But not only do these guys write what they want. They only market to those who like what they write. That means they find the people who like the crazy stuff they do and buddy up to them. Novels, short stories, novellas, whatever… once they’re written and available for sale they are products and they sell them. That’s it.
Now… I write erotica. I’m not going to try pushing my books at people who read great literary classics or sci-fi. Because they probably won’t like it. However people who enjoy the likes of Lucy Felthouse and Lora Leigh may enjoy reading what I write. So I’ll go find those people.
Let me put it like this; do you really think the president of KFC gets upset and pissy because a bunch of vegetarians avoid his stores? Eeeeerm… no! He’s not selling products for vegetarians, so he isn’t going to chase them, nor is he going to give a crap what they think. He will, however, go running after the people who love fried chicken and ask them what they think.
The people who don’t like what you write are not your target demographic. So they don’t matter.
Everyone else? To put it bluntly; fuck ’em.
Sounds harsh, but it’s true.
I’ve talked before about that single instance at my critique group where my work got pulled up for being pornography. *shrugs* It’s not, but this person doesn’t like erotica. Nor do they like violence or blood or torture or horror meaning they probably won’t like Ileandra’s work either.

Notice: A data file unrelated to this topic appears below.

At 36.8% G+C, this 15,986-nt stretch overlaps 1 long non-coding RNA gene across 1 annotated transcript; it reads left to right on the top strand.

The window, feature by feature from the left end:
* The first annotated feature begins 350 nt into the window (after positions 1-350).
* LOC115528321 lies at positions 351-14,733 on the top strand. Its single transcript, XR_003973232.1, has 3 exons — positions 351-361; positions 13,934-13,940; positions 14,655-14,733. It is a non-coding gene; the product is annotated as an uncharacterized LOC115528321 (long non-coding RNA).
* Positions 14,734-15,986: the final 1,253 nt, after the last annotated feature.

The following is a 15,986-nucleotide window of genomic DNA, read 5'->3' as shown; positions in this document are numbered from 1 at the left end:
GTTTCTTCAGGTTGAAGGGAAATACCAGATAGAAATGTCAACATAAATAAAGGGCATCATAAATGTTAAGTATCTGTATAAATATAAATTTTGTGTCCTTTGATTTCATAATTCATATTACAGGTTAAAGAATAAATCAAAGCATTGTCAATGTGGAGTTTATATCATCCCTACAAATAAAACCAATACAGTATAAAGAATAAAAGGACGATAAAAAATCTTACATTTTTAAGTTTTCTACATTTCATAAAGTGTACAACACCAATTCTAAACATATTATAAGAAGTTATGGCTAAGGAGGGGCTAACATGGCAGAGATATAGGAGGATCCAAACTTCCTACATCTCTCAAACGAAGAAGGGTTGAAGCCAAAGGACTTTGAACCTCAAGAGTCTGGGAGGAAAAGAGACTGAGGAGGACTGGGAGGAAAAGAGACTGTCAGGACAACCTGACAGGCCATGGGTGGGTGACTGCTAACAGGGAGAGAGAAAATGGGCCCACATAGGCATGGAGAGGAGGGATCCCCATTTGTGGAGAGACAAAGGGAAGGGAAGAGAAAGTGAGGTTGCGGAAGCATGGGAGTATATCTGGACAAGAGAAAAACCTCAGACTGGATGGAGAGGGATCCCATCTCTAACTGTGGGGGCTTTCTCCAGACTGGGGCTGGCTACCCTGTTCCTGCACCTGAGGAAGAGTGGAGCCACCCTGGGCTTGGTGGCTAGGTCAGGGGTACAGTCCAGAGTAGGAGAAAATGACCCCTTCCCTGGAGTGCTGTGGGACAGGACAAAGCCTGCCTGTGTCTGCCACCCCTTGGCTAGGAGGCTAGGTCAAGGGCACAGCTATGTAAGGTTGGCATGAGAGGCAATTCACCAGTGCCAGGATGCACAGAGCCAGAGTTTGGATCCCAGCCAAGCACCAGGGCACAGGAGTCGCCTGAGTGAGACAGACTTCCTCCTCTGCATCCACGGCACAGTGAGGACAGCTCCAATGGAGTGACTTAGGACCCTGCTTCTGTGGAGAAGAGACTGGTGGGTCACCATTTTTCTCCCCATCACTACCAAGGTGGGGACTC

This isn’t a reflection on us, this is that person’s personal preference. Which is fine. But if that’s the case, and they don’t like my genre anyway, do I really care what they think?
Let me answer that question with a picture:
After that meeting I came down to the Funk Master and talked his ear off for a full hour. He was good enough to listen to me, but listening to myself rant and bitch about censorship in the group made me realise that I wasn’t angry about the response to my work.
I didn’t care what this person thought. I was far more concerned about the effect on the rest of the group.
Somewhere in the back of my mind I had accepted that this person isn’t going to like anything I write and that’s okay. I’d made peace with the fact and put it to one side. Just like that.
I’d passed the test.
It’s taken a while to reach this point. I remember a year ago, maybe even six months ago that an experience like the one I described would have left me quivering for days. Now… fuck it.
I can’t tell you how to grow a thick skin. I can’t give you a step by step method to separate yourself from your precious words and understand that they are separate from you. But I can tell you how valuable it is to do so. I can tell you that when you do, you’ll find that everything you write from that point on will shine and glitter like nothing you’ve ever written before. Because you’ll be free.
I’m so free now. I feel able to write whatever I want and put it out there. Not everybody will like it, but those that do are the ones I’m writing for.